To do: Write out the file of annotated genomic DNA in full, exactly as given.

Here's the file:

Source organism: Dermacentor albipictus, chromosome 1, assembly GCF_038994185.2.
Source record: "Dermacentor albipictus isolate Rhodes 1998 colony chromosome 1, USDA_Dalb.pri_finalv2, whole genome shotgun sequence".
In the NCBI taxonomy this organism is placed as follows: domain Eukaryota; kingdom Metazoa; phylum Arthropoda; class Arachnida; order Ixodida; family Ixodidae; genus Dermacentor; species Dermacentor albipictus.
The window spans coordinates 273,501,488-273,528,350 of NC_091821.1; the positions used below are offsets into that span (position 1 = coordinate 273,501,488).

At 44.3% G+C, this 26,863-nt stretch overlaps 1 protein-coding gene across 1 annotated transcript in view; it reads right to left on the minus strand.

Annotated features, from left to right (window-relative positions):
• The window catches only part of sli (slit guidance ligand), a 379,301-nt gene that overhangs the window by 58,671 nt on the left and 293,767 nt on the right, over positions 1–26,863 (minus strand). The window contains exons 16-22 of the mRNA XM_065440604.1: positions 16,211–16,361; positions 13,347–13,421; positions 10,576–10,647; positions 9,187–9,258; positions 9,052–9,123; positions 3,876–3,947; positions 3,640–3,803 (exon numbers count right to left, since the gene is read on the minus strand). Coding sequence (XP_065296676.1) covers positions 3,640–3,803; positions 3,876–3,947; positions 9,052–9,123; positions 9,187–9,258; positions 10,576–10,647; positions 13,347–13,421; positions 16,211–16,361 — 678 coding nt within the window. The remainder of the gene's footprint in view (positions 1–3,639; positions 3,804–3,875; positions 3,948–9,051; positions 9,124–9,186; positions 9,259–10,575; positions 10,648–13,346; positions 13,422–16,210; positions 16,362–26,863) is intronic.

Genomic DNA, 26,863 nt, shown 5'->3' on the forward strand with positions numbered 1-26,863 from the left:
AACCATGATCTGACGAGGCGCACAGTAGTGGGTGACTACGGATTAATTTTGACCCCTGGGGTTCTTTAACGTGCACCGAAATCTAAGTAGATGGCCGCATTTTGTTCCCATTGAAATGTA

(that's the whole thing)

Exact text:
Source organism: Dermacentor albipictus, chromosome 1, assembly GCF_038994185.2.
Source record: "Dermacentor albipictus isolate Rhodes 1998 colony chromosome 1, USDA_Dalb.pri_finalv2, whole genome shotgun sequence".
In the NCBI taxonomy this organism is placed as follows: domain Eukaryota; kingdom Metazoa; phylum Arthropoda; class Arachnida; order Ixodida; family Ixodidae; genus Dermacentor; species Dermacentor albipictus.
The window spans coordinates 273,501,488-273,528,350 of NC_091821.1; the positions used below are offsets into that span (position 1 = coordinate 273,501,488).

At 44.3% G+C, this 26,863-nt stretch overlaps 1 protein-coding gene across 1 annotated transcript in view; it reads right to left on the minus strand.

Annotated features, from left to right (window-relative positions):
• The window catches only part of sli (slit guidance ligand), a 379,301-nt gene that overhangs the window by 58,671 nt on the left and 293,767 nt on the right, over positions 1–26,863 (minus strand). The window contains exons 16-22 of the mRNA XM_065440604.1: positions 16,211–16,361; positions 13,347–13,421; positions 10,576–10,647; positions 9,187–9,258; positions 9,052–9,123; positions 3,876–3,947; positions 3,640–3,803 (exon numbers count right to left, since the gene is read on the minus strand). Coding sequence (XP_065296676.1) covers positions 3,640–3,803; positions 3,876–3,947; positions 9,052–9,123; positions 9,187–9,258; positions 10,576–10,647; positions 13,347–13,421; positions 16,211–16,361 — 678 coding nt within the window. The remainder of the gene's footprint in view (positions 1–3,639; positions 3,804–3,875; positions 3,948–9,051; positions 9,124–9,186; positions 9,259–10,575; positions 10,648–13,346; positions 13,422–16,210; positions 16,362–26,863) is intronic.

Genomic DNA, 26,863 nt, shown 5'->3' on the forward strand with positions numbered 1-26,863 from the left:
AACCATGATCTGACGAGGCGCACAGTAGTGGGTGACTACGGATTAATTTTGACCCCTGGGGTTCTTTAACGTGCACCGAAATCTAAGTAGATGGCCGCATTTTGTTCCCATTGAAATGTA